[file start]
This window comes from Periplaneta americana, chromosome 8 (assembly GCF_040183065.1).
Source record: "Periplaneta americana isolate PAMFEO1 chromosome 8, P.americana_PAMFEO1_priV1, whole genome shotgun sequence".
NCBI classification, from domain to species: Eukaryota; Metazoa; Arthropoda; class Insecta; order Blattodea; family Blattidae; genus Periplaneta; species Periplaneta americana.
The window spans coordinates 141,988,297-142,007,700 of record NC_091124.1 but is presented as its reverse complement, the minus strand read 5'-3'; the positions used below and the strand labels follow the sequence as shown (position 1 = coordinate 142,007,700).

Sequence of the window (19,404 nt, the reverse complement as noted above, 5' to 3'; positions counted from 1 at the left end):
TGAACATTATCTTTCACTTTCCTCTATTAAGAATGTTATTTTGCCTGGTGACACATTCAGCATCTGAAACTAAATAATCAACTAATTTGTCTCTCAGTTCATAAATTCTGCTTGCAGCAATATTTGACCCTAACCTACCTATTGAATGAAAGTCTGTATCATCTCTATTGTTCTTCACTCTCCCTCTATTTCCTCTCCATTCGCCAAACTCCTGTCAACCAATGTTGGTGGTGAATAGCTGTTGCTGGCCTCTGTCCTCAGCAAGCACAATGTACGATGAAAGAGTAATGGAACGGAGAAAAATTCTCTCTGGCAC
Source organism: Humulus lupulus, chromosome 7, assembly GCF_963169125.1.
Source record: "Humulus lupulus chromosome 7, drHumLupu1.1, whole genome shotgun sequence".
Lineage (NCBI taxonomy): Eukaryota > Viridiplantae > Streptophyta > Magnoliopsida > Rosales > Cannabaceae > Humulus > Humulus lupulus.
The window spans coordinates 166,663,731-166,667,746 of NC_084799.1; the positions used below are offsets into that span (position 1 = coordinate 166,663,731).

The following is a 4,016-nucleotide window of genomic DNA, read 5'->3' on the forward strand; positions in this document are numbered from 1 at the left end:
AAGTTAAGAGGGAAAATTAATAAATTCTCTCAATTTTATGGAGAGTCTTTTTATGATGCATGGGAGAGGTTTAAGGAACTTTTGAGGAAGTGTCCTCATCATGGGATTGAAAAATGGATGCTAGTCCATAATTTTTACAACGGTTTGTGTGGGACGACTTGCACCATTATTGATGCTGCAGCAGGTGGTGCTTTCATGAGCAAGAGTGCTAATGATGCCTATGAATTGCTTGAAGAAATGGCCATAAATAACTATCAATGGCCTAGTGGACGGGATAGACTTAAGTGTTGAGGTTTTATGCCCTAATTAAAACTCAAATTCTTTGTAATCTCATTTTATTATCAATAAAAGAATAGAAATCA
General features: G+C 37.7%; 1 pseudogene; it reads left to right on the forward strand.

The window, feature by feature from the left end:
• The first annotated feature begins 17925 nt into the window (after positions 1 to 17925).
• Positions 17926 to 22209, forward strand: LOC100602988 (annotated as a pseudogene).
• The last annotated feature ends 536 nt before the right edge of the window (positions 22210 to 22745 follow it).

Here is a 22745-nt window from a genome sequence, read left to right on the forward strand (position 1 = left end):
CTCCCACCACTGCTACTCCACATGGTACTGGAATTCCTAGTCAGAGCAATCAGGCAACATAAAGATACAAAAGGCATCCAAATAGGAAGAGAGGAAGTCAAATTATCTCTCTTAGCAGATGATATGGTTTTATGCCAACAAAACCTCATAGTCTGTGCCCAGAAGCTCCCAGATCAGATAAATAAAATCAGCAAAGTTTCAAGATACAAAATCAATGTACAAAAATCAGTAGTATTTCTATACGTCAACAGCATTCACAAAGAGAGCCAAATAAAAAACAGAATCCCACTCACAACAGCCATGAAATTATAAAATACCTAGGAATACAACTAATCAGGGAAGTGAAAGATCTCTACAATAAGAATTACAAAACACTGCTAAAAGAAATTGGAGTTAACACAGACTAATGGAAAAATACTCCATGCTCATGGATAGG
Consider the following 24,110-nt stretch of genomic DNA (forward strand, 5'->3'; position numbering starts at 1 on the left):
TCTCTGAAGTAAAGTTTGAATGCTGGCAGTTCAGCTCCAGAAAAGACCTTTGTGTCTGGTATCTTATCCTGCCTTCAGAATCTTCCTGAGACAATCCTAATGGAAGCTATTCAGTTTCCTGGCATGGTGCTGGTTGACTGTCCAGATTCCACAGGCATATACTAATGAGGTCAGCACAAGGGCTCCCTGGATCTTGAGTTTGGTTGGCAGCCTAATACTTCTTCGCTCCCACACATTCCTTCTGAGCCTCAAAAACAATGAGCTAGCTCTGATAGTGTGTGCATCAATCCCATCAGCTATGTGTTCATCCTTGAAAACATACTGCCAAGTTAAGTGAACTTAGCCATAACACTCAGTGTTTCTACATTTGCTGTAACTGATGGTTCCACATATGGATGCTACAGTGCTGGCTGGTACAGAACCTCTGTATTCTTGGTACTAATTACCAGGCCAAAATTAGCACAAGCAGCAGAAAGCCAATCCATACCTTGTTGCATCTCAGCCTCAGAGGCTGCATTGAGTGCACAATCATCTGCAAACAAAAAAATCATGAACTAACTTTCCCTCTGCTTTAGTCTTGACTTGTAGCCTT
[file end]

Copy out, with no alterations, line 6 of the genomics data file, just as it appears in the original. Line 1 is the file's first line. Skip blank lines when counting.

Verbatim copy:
TGAACATTATCTTTCACTTTCCTCTATTAAGAATGTTATTTTGCCTGGTGACACATTCAGCATCTGAAACTAAATAATCAACTAATTTGTCTCTCAGTTCATAAATTCTGCTTGCAGCAATATTTGACCCTAACCTACCTATTGAATGAAAGTCTGTATCATCTCTATTGTTCTTCACTCTCCCTCTATTTCCTCTCCATTCGCCAAACTCCTGTCAACCAATGTTGGTGGTGAATAGCTGTTGCTGGCCTCTGTCCTCAGCAAGCACAATGTACGATGAAAGAGTAATGGAACGGAGAAAAATTCTCTCTGGCAC